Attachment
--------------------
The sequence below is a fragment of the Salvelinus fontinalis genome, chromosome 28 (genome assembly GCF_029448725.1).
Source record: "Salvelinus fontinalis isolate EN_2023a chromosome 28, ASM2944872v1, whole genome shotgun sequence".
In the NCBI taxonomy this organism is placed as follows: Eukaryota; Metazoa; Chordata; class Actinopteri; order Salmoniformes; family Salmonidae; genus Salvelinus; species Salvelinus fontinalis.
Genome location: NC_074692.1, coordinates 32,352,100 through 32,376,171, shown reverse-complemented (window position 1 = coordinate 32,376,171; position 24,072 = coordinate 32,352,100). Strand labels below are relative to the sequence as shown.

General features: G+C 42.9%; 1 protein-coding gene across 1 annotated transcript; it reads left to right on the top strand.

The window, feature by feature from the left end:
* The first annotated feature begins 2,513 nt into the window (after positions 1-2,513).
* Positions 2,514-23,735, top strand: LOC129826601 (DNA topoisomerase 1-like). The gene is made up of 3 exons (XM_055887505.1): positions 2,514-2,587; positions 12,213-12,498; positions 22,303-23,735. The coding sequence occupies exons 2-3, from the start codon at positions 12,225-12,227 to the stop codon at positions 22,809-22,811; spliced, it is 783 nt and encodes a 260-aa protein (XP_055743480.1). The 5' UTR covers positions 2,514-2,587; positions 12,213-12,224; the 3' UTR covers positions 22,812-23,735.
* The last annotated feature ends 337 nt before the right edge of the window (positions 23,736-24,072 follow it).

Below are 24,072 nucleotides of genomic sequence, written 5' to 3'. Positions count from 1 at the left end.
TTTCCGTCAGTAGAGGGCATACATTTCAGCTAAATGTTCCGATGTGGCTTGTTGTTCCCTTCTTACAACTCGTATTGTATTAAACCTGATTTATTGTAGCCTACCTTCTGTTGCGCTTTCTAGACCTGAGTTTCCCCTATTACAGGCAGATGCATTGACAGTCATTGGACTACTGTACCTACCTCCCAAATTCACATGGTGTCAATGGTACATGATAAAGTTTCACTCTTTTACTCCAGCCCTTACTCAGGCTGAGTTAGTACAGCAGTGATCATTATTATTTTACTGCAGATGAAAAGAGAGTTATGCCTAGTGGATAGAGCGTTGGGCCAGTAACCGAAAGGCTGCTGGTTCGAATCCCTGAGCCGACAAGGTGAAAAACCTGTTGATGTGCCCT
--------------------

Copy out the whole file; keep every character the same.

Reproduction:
The sequence below is a fragment of the Salvelinus fontinalis genome, chromosome 28 (genome assembly GCF_029448725.1).
Source record: "Salvelinus fontinalis isolate EN_2023a chromosome 28, ASM2944872v1, whole genome shotgun sequence".
In the NCBI taxonomy this organism is placed as follows: Eukaryota; Metazoa; Chordata; class Actinopteri; order Salmoniformes; family Salmonidae; genus Salvelinus; species Salvelinus fontinalis.
Genome location: NC_074692.1, coordinates 32,352,100 through 32,376,171, shown reverse-complemented (window position 1 = coordinate 32,376,171; position 24,072 = coordinate 32,352,100). Strand labels below are relative to the sequence as shown.

General features: G+C 42.9%; 1 protein-coding gene across 1 annotated transcript; it reads left to right on the top strand.

The window, feature by feature from the left end:
* The first annotated feature begins 2,513 nt into the window (after positions 1-2,513).
* Positions 2,514-23,735, top strand: LOC129826601 (DNA topoisomerase 1-like). The gene is made up of 3 exons (XM_055887505.1): positions 2,514-2,587; positions 12,213-12,498; positions 22,303-23,735. The coding sequence occupies exons 2-3, from the start codon at positions 12,225-12,227 to the stop codon at positions 22,809-22,811; spliced, it is 783 nt and encodes a 260-aa protein (XP_055743480.1). The 5' UTR covers positions 2,514-2,587; positions 12,213-12,224; the 3' UTR covers positions 22,812-23,735.
* The last annotated feature ends 337 nt before the right edge of the window (positions 23,736-24,072 follow it).

Below are 24,072 nucleotides of genomic sequence, written 5' to 3'. Positions count from 1 at the left end.
TTTCCGTCAGTAGAGGGCATACATTTCAGCTAAATGTTCCGATGTGGCTTGTTGTTCCCTTCTTACAACTCGTATTGTATTAAACCTGATTTATTGTAGCCTACCTTCTGTTGCGCTTTCTAGACCTGAGTTTCCCCTATTACAGGCAGATGCATTGACAGTCATTGGACTACTGTACCTACCTCCCAAATTCACATGGTGTCAATGGTACATGATAAAGTTTCACTCTTTTACTCCAGCCCTTACTCAGGCTGAGTTAGTACAGCAGTGATCATTATTATTTTACTGCAGATGAAAAGAGAGTTATGCCTAGTGGATAGAGCGTTGGGCCAGTAACCGAAAGGCTGCTGGTTCGAATCCCTGAGCCGACAAGGTGAAAAACCTGTTGATGTGCCCT